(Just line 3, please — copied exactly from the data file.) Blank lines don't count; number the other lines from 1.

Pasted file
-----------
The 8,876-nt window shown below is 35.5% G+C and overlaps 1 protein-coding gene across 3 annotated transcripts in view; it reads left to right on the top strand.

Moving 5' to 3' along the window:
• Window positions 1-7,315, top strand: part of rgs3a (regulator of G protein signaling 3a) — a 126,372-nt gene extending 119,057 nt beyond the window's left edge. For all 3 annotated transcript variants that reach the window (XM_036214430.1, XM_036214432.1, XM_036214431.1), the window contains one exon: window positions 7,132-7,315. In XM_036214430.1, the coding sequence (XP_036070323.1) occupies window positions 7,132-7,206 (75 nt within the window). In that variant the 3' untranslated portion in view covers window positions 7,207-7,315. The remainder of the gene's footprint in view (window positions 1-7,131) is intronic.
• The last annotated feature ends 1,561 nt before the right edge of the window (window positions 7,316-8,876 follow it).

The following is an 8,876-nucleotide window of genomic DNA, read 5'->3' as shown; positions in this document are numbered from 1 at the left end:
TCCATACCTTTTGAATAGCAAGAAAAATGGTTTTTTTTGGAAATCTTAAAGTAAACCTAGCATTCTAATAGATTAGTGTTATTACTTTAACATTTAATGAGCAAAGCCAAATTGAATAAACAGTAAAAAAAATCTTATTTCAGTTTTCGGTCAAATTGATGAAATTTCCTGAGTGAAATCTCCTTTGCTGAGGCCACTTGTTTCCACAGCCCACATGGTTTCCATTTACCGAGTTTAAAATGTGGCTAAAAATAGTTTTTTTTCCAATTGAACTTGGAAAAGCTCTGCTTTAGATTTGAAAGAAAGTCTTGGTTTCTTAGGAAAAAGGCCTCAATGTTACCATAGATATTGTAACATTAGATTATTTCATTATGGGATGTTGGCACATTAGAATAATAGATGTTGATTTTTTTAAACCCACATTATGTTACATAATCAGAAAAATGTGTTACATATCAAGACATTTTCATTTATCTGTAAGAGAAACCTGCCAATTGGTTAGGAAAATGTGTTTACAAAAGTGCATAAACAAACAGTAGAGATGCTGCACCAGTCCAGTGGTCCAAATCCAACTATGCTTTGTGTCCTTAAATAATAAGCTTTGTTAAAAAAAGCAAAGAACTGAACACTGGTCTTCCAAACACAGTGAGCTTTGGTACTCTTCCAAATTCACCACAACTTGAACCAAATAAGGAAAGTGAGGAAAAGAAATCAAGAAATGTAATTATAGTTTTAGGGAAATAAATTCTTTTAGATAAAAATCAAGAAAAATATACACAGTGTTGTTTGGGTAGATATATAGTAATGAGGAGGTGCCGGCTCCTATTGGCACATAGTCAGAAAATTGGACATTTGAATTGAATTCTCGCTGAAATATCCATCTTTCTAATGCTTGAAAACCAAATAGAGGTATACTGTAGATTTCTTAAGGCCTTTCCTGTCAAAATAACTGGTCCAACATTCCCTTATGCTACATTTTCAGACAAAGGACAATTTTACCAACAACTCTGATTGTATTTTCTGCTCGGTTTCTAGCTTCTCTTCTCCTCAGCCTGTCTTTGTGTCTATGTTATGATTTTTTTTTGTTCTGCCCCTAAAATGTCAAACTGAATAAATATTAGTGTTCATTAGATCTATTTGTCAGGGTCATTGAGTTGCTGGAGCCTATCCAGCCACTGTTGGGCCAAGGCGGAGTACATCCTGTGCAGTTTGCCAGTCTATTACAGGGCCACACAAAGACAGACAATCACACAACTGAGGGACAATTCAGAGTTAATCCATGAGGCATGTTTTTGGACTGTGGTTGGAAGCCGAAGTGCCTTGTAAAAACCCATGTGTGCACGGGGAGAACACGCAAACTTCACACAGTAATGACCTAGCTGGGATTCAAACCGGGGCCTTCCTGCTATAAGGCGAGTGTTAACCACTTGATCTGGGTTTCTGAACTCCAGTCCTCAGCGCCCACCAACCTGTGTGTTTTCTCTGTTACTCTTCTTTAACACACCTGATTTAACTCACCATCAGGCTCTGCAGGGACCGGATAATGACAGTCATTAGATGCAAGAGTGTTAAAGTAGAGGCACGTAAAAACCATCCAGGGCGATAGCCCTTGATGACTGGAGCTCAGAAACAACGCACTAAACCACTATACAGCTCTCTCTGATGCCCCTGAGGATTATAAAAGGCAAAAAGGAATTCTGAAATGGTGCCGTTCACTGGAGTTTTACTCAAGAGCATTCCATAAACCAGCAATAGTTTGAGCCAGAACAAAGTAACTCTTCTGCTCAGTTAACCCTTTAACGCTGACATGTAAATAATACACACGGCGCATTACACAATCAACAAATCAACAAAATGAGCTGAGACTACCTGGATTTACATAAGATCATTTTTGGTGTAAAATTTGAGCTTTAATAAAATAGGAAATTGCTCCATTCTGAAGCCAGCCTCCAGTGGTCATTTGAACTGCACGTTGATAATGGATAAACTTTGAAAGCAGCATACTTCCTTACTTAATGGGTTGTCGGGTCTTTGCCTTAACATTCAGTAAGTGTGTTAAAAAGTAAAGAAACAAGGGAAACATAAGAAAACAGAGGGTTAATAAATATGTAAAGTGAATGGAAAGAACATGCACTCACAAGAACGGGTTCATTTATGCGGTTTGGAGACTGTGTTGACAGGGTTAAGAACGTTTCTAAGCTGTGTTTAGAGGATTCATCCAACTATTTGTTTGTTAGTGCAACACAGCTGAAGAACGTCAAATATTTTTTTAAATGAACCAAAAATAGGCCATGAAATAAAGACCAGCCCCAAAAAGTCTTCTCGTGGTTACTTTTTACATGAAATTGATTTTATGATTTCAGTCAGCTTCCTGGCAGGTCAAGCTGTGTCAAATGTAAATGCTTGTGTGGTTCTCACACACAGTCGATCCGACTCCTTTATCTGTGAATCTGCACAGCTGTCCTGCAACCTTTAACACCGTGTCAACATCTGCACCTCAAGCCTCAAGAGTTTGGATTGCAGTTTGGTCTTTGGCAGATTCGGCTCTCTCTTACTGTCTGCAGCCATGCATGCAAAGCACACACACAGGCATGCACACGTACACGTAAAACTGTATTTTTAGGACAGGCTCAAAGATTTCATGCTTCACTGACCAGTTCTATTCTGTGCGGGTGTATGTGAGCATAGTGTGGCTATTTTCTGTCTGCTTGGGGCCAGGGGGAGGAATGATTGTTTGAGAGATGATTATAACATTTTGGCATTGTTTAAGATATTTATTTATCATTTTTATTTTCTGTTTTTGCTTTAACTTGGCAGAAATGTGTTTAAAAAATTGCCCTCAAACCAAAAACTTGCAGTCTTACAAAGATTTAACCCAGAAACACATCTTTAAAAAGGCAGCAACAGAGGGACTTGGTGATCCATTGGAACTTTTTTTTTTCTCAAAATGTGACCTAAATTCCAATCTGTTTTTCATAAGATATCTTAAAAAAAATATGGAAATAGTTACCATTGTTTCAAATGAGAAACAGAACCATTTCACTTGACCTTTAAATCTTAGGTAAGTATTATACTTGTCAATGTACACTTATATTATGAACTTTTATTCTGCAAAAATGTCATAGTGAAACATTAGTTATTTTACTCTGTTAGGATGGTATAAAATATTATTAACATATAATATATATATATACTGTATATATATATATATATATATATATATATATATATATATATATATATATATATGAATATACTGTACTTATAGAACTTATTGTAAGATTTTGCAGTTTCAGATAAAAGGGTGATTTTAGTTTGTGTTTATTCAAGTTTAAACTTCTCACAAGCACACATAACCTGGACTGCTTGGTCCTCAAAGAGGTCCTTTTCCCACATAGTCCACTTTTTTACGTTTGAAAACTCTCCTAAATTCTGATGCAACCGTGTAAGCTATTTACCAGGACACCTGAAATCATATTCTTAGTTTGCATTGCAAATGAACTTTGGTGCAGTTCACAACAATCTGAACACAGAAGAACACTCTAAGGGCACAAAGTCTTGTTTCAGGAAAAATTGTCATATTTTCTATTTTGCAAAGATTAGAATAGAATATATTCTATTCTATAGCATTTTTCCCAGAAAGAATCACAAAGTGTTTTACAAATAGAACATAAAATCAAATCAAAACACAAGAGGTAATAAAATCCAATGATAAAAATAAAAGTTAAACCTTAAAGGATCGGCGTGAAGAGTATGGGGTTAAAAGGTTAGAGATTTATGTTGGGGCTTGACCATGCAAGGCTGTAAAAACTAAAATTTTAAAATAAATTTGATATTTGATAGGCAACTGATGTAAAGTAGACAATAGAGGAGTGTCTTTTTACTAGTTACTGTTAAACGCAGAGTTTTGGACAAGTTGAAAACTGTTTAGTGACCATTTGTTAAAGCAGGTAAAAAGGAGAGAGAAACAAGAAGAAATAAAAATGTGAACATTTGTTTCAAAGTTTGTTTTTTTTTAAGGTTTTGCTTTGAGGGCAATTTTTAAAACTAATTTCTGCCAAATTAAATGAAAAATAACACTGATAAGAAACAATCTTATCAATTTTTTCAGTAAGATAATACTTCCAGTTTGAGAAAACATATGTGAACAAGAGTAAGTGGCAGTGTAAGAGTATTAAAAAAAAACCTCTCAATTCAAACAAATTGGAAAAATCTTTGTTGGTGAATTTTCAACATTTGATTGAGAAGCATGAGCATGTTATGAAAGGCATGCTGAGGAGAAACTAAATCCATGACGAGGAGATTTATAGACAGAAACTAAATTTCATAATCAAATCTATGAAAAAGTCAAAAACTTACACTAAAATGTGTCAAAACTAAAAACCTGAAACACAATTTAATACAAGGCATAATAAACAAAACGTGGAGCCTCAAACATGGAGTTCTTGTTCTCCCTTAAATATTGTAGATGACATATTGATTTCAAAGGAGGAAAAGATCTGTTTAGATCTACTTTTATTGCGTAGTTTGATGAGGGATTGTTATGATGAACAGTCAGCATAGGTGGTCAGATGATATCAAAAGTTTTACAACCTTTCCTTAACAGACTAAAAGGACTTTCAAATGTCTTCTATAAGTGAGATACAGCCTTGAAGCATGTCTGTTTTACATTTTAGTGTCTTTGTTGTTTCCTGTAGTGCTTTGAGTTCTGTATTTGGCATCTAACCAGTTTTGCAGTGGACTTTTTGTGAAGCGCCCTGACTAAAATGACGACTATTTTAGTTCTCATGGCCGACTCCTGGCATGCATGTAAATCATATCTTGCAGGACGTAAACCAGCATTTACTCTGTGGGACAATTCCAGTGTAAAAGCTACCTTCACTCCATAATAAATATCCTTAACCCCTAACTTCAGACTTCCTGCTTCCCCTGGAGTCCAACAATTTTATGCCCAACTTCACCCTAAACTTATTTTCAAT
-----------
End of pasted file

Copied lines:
• Window positions 1-7,315, top strand: part of rgs3a (regulator of G protein signaling 3a) — a 126,372-nt gene extending 119,057 nt beyond the window's left edge. For all 3 annotated transcript variants that reach the window (XM_036214430.1, XM_036214432.1, XM_036214431.1), the window contains one exon: window positions 7,132-7,315. In XM_036214430.1, the coding sequence (XP_036070323.1) occupies window positions 7,132-7,206 (75 nt within the window). In that variant the 3' untranslated portion in view covers window positions 7,207-7,315. The remainder of the gene's footprint in view (window positions 1-7,131) is intronic.